Spectrum Photographic welcomes a guest writer to our blog this week. Luke Archer, editor of Loupe magazine to shares his five favourite magazines.
I think it’s safe to assume that anyone in publishing is obsessed with printed material and as the editor of Loupe magazine I’m no exception.
Bookcases are filled, more are bought, and piles of publications still end up stacked up all over the place.
Nothing is created in a vacuum and many of the titles I collect have inspired and influenced Loupe or at the very least distracted me from getting on with the next issue.
So in no particular order here are my five favourite magazines (at the moment!).
The Great Discontent
I first encountered NYC based The Great Discontent by chance in Foyles bookstore, and after a quick flick through I knew I had found a winner.
Each issue features in depth interviews with a broad range of creatives; previous issues have included magicians, tattoo artists, photographers, actors and musicians among many others.
In a world where everyone feels the need to project a certain level of success and assuredness it’s refreshing to read such frank interviews, where struggles and career missteps are laid bare.
The creative industries are not easy and The Great Discontent does an amazing job of reassuring you that you are not alone in the ‘hustle’ while inspiring you to keep going.
Previous issues have been large and expensive but their most recent ‘traveller’ edition is less glossy, smaller in size and has fewer pages, with a reduced price to match. A rare direction for a modern magazine.
Despite being about coffee no other magazine (apart from our previous title; Vignette) has had a bigger impact on Loupe.
Caffeine demonstrates that you can have a great quality ‘freemium’ magazine. We were so impressed with their image reproduction that we decided to use the same spec for Loupe. I’m sure our printer has benefited greatly from the ‘Caffeine effect’!
As a free magazine based on coffee and stocked primarily in coffee shops there is no doubt Caffeine finds its target audience without much of a struggle!
Under the stewardship of founder and art director Scott Bentley each cover pops and great design runs throughout every issue. The content is always ahead of the curve, keeping readers abreast of all the latest trends in coffee (and tea!), a rapidly expanding industry that has not left the magazine short of material.
For me Caffeine proves that free titles can hold their own.
The Happy Reader
A magazine launched and run by a massive publishing house doesn’t immediately sound like much fun.
However Penguin’s Happy Reader is a great offering with a real sense of purpose and humour, assuming the feel of a confident independent.
Each issue has a lead interview with a celebrity, investigating their literary tastes and ending with their book recommendations. The rest of the issue is dedicated to articles exploring a title from Penguin’s back catalogue, no doubt in the hope of encouraging some sales!
This is a great example of how a large brand can execute an engaging publication that doesn’t feel like a sales brochure.
Previously a quarterly, like many magazines it is now a biannual and continues to offer ridiculously cheap subscriptions.
Like most of the magazines featured here I feel Rakesprogress saw a gap in the market and went for it – most other horticulture based magazines are glossy, saccharine and seem hopelessly dated.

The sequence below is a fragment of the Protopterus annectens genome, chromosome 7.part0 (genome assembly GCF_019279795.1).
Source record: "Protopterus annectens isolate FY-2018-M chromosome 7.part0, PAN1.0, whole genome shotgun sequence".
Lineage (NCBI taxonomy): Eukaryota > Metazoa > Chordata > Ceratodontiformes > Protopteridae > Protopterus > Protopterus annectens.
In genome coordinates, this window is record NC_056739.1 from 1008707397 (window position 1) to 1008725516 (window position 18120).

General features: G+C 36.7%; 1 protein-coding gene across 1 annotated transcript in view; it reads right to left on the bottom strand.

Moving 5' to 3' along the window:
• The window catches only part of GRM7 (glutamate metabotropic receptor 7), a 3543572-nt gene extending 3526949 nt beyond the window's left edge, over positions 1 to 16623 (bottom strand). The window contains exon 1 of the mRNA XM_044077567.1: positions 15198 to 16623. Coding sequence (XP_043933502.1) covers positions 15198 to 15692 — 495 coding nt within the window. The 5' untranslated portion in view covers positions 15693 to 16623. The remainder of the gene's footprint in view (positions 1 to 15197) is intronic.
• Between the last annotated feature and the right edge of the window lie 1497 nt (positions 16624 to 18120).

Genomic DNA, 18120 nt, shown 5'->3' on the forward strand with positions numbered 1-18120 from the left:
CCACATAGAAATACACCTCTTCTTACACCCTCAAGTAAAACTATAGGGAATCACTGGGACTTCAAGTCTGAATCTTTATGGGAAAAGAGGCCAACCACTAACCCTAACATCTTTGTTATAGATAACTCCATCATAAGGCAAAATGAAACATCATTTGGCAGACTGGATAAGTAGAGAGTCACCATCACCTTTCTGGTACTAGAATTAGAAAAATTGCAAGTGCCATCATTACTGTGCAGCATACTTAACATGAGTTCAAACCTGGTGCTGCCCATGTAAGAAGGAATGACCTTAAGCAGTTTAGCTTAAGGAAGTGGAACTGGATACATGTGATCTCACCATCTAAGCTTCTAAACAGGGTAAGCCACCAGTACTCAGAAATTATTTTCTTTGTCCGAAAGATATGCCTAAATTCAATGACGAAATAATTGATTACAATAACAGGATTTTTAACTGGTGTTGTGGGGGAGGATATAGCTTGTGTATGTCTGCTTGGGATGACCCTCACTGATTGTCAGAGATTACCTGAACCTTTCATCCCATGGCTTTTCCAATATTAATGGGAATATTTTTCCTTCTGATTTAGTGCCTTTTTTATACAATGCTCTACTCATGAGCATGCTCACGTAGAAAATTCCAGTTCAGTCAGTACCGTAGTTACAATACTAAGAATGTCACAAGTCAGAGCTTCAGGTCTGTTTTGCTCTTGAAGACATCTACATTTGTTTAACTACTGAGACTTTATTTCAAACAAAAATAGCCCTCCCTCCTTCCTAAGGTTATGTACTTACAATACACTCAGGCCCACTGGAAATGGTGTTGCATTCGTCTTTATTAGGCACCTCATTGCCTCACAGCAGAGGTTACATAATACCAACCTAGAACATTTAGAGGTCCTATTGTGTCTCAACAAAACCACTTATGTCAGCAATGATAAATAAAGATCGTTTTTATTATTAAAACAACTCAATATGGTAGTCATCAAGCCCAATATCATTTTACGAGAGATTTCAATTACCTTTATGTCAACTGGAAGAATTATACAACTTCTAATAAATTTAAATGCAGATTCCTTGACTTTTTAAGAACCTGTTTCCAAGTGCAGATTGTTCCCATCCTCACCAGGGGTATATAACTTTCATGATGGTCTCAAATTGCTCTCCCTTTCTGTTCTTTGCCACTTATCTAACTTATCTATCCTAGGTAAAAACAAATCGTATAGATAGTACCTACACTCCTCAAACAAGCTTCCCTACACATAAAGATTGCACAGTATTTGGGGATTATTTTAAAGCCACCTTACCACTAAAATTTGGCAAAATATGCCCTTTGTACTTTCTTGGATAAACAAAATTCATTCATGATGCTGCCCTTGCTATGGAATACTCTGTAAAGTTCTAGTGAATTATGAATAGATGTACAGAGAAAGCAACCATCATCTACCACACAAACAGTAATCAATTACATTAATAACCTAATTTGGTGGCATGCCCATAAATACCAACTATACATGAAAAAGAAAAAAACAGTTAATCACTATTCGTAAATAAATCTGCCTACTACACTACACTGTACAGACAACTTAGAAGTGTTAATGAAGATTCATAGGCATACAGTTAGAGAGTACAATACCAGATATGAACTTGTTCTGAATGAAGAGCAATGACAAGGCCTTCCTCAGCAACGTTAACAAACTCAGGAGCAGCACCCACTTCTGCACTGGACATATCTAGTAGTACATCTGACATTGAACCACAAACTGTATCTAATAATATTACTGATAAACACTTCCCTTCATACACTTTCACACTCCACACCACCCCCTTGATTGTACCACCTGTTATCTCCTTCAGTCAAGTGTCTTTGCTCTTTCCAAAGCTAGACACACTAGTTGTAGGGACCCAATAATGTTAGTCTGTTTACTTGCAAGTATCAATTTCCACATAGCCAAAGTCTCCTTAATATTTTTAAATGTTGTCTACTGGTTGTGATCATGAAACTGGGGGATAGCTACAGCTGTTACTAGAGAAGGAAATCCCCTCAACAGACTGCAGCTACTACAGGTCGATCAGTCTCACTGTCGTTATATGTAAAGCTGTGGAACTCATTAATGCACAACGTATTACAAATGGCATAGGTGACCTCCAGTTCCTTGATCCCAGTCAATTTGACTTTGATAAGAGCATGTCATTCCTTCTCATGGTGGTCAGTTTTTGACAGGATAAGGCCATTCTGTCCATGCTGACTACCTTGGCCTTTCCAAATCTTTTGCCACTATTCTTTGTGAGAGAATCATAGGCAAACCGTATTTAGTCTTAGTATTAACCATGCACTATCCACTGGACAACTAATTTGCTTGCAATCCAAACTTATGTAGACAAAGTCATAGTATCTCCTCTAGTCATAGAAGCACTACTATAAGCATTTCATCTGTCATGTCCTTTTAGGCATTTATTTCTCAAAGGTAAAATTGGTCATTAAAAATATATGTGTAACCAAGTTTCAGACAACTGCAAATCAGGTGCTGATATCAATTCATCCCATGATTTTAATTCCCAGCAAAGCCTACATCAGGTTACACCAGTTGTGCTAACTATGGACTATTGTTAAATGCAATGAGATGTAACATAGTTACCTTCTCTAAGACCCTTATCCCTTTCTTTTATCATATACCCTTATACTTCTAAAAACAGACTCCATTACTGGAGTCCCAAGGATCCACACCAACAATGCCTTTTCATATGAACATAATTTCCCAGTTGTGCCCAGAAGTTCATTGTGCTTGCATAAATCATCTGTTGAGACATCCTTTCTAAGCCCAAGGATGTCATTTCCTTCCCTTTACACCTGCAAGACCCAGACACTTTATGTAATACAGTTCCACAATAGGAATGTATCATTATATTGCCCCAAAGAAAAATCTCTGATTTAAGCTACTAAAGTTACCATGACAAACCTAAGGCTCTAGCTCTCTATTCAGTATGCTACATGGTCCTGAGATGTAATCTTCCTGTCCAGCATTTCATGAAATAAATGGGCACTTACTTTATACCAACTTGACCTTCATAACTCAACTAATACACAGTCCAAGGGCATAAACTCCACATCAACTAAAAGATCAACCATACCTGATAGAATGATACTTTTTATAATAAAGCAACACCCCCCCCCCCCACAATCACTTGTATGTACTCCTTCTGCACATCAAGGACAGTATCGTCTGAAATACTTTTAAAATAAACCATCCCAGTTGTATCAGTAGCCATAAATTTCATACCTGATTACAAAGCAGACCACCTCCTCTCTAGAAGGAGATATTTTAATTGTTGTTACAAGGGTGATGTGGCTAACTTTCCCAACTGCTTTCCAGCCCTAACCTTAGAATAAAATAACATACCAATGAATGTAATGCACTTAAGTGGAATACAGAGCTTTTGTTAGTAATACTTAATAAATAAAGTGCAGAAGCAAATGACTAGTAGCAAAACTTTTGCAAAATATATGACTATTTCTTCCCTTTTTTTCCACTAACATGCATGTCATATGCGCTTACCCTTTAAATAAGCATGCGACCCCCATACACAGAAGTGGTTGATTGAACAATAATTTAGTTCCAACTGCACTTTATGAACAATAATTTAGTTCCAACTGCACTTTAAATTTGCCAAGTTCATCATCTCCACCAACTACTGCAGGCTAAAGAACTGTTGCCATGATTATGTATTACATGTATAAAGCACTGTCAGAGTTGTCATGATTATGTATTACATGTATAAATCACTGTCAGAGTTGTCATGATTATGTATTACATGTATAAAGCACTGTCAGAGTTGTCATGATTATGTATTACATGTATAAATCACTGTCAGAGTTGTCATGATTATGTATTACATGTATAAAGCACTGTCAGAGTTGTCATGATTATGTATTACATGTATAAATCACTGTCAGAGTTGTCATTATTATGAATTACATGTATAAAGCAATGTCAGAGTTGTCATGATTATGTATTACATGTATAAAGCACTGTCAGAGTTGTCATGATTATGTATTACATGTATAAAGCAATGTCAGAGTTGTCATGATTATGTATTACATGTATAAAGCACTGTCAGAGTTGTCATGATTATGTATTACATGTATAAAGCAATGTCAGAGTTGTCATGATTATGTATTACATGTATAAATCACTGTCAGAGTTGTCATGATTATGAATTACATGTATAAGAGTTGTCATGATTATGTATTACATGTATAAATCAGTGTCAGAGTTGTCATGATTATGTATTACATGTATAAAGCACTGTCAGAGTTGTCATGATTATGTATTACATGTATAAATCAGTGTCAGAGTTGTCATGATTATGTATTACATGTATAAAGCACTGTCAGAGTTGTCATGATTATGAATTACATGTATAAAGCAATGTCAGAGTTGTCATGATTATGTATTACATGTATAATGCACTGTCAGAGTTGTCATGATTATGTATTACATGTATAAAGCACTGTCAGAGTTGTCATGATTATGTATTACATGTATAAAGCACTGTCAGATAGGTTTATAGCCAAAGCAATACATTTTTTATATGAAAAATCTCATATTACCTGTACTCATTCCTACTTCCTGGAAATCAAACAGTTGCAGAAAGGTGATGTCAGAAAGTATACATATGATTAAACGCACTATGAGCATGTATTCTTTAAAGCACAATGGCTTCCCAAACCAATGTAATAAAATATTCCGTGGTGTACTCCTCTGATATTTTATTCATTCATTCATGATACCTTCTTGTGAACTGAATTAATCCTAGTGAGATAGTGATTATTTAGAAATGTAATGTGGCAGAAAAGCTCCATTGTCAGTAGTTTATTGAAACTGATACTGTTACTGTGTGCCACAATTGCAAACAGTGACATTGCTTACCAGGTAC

What struck me first about Rakesprogress is the quality of the photography featured; it was surprising and encouraging to see photographers that I knew displayed in such a beautiful way.
Rakesprogress treats readers with the intelligence they deserve, realising that photo essays surrounding horticulture are far more appealing than illustrated guides on how to repot water lilies.
I’m sure that like me, many of its readers don’t have gardens (let alone ponds) and perhaps the joy of Rakesprogress comes from the element of escapism that it offers to those of us boxed in the big cities.
Photobooks are undoubtedly the perfect resting place for a photography project. However, they are expensive and it seems that few photographers publish ones that attain the holy grail of making money and promoting their work.
I think magazine publishing is overlooked; it’s cheaper to do and at a low unit cost, copies can be the perfect promotional tool to send to potential clients or leave at meetings.
There are plenty of examples of photographers creating their own titles; Arcades is the most recent I have encountered.
It is a simple premise; each issue documents the suburbs of a different city.
I saw that Issue Two was focused on London and, having grown up in the suburb of Harrow, I hoped it featured. I opened the copy and there it was, the first feature in all its Zone 5 glory.
Although the magazine is not entirely shot by her, most of the articles are illustrated by founder Wendy Huynh’s images. I feel Huynh is still perfecting her style and there is perhaps an over use of contact sheets as content but I cannot fault her ambition and dedication. I hope that as she releases more issues it leads to more external photographic commissions for her.
More about Loupe
I am always on the lookout for new titles; let me know your favourite title by tweeting us @loupemag
The next issue of Loupe is out now and available from Spectrum Photographic. If you are a Brighton local don’t forget to check out Magazine who carry an amazing selection of magazines.
Copy by: Luke Archer
Main image: The cover of Issue 5 of Loupe